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Winning a Cause
World War Stories

written by "Bigwood, Inez"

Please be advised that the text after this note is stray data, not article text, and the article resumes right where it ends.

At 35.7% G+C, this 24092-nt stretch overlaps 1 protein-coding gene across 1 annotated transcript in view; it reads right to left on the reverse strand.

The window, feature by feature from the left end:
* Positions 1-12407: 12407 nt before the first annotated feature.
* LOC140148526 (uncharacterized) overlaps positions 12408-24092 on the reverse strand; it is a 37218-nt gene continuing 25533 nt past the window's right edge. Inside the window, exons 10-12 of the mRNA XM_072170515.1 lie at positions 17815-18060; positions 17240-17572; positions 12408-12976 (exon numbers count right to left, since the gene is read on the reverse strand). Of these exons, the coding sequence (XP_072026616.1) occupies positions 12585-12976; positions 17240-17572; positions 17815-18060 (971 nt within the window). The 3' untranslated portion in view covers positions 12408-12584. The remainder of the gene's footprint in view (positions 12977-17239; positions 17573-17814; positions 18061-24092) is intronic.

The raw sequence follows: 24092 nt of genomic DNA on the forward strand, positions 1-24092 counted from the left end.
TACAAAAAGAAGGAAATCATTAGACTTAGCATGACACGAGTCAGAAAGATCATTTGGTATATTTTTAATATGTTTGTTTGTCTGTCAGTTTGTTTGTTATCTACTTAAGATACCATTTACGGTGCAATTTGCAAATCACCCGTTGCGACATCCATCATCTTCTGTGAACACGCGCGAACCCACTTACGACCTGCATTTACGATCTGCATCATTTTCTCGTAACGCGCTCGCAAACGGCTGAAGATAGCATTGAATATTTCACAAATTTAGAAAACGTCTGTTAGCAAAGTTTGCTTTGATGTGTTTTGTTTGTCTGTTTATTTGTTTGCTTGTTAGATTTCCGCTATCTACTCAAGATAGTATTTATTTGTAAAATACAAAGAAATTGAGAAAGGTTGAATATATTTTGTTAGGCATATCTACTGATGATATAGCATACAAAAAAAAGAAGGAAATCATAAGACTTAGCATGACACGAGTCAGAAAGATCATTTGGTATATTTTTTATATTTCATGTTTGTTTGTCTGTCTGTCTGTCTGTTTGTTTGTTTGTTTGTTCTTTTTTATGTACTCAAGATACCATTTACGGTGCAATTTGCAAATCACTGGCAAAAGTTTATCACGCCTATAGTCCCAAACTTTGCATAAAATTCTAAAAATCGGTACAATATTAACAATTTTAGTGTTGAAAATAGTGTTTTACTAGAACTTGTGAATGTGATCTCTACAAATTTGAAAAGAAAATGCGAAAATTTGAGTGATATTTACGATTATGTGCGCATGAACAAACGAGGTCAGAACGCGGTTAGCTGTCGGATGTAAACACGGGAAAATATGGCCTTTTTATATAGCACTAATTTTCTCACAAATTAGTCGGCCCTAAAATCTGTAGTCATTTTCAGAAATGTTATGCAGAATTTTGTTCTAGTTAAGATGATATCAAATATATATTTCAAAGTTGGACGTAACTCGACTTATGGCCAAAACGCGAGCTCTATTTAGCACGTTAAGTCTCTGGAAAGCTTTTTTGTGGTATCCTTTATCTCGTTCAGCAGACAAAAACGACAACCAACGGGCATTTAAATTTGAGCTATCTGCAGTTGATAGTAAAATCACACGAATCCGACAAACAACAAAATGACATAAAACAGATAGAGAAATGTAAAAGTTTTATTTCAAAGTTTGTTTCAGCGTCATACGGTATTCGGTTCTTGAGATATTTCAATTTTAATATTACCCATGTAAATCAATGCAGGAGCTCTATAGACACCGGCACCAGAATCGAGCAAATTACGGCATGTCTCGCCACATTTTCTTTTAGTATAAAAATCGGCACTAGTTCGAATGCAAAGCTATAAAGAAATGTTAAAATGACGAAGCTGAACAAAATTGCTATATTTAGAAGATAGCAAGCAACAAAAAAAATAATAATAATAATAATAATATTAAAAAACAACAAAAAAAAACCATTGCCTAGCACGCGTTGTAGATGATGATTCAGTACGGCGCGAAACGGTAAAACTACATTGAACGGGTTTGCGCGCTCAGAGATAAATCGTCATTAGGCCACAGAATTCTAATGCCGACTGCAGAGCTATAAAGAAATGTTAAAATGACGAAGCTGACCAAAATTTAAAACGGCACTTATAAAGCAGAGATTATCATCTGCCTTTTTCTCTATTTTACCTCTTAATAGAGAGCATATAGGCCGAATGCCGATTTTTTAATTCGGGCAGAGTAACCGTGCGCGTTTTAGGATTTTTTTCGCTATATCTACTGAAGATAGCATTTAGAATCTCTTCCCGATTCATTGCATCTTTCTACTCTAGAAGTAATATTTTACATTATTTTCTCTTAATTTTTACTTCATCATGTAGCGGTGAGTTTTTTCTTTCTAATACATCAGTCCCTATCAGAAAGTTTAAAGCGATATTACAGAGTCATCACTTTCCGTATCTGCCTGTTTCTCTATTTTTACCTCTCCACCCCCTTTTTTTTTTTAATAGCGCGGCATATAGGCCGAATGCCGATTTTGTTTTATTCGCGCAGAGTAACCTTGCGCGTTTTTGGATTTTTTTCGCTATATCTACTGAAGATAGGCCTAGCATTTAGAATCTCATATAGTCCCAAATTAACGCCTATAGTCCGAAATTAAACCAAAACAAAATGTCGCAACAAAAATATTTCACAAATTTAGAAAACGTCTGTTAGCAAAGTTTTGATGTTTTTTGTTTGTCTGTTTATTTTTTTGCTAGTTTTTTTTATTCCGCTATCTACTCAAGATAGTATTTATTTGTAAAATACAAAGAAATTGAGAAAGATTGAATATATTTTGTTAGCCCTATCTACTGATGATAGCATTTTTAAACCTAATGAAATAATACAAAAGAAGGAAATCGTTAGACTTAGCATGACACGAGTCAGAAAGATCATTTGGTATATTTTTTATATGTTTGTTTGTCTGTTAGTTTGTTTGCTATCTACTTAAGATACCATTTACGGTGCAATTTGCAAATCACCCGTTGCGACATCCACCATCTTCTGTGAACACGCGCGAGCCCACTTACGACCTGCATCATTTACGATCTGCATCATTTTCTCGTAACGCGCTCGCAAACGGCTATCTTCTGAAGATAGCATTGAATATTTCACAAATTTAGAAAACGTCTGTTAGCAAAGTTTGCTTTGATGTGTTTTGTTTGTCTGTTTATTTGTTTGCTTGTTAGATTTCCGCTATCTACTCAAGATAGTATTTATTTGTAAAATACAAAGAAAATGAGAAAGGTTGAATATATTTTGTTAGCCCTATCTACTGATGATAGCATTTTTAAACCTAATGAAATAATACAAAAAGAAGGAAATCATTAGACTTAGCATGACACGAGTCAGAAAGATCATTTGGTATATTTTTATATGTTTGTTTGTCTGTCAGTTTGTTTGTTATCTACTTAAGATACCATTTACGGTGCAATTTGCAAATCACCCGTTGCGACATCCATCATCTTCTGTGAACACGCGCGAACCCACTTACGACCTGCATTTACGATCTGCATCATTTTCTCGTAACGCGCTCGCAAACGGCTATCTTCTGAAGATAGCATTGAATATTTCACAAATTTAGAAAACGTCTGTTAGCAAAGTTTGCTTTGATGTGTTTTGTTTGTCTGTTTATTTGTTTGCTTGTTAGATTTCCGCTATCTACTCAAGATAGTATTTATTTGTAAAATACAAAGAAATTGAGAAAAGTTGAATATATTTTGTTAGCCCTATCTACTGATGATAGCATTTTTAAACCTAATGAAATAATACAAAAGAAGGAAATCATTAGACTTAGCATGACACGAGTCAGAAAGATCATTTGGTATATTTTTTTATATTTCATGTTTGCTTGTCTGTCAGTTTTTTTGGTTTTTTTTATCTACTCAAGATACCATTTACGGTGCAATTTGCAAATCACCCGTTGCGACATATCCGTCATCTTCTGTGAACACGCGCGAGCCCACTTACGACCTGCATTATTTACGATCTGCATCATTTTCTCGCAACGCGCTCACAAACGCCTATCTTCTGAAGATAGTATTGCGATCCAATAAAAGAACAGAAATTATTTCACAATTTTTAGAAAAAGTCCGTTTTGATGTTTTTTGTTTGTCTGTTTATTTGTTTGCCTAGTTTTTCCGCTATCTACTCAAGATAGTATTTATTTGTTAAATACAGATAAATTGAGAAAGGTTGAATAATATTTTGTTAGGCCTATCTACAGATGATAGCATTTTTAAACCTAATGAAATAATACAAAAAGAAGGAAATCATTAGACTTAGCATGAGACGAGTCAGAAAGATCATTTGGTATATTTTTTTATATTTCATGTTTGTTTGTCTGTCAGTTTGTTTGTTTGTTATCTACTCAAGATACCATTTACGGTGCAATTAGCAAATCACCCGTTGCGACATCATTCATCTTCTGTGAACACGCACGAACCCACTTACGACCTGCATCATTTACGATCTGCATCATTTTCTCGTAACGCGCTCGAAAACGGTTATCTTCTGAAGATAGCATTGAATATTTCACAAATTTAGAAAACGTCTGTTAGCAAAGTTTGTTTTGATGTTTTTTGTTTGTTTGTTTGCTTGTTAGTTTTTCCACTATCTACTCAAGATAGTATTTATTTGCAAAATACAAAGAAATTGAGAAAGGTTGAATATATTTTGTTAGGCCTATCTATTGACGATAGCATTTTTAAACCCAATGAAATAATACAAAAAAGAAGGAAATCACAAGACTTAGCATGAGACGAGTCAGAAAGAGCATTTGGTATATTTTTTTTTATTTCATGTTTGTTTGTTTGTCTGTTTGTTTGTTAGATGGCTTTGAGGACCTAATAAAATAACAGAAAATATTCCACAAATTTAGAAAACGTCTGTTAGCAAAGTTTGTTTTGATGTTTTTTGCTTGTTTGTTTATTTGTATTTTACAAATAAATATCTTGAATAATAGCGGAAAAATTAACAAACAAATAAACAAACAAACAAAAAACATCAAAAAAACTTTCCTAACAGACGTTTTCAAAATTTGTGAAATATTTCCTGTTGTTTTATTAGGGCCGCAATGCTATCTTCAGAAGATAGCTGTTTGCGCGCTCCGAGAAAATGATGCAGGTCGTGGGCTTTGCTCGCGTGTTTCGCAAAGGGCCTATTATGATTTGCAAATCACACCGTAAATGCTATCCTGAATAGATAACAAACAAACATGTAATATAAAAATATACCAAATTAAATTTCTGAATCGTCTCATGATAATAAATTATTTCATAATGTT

... they went at it smilingly and "jollied" every one with whom they came in contact. French children were asked to write descriptions of the "Yanks" for a New York paper. They nearly all said that they were big and handsome and quick, that they always smiled and were always hungry, especially for chocolate and candy. The French noticed the everlasting smile of the Yank, for after three years of war and suffering the French, even the children, had ceased to smile. It is said the children had even forgotten how to play, but they responded to the love in the hearts of the Yanks, as did the German children when the American soldiers crossed the Rhine. To the Yanks there were no enemies among the children; they loved them, French or German. The Yank did not smile because he failed to realize the seriousness of his job, but because with him the harder, the more dangerous, and the dirtier the job, the more must he smile and "jolly" about it. "They had come to France to do a certain piece of work. It was a bloody, dusty, sweaty, unclean, disagreeable one, and they proposed to finish it.… We are a people given to discounting futures, and the average American soldier, to put it bluntly, discounted being killed in action. If our Allies, whose fortitude was sustained in a dark hour by the way that our men fought, could have probed what was in the mind of these Americans, they would have found still further reason for faith in our military strength." So declares Major Palmer of General Pershing's staff. Raymond Fosdick says the character of the American soldier was shown when a Y.M.C.A. secretary asked a large body of Yanks to write on little slips of paper distributed to them what they thought were the three greatest sins in a soldier. When the papers were passed back and examined, it was found that they agreed unanimously upon the first sin. It was cowardice. And almost unanimously upon the second. It was sel...

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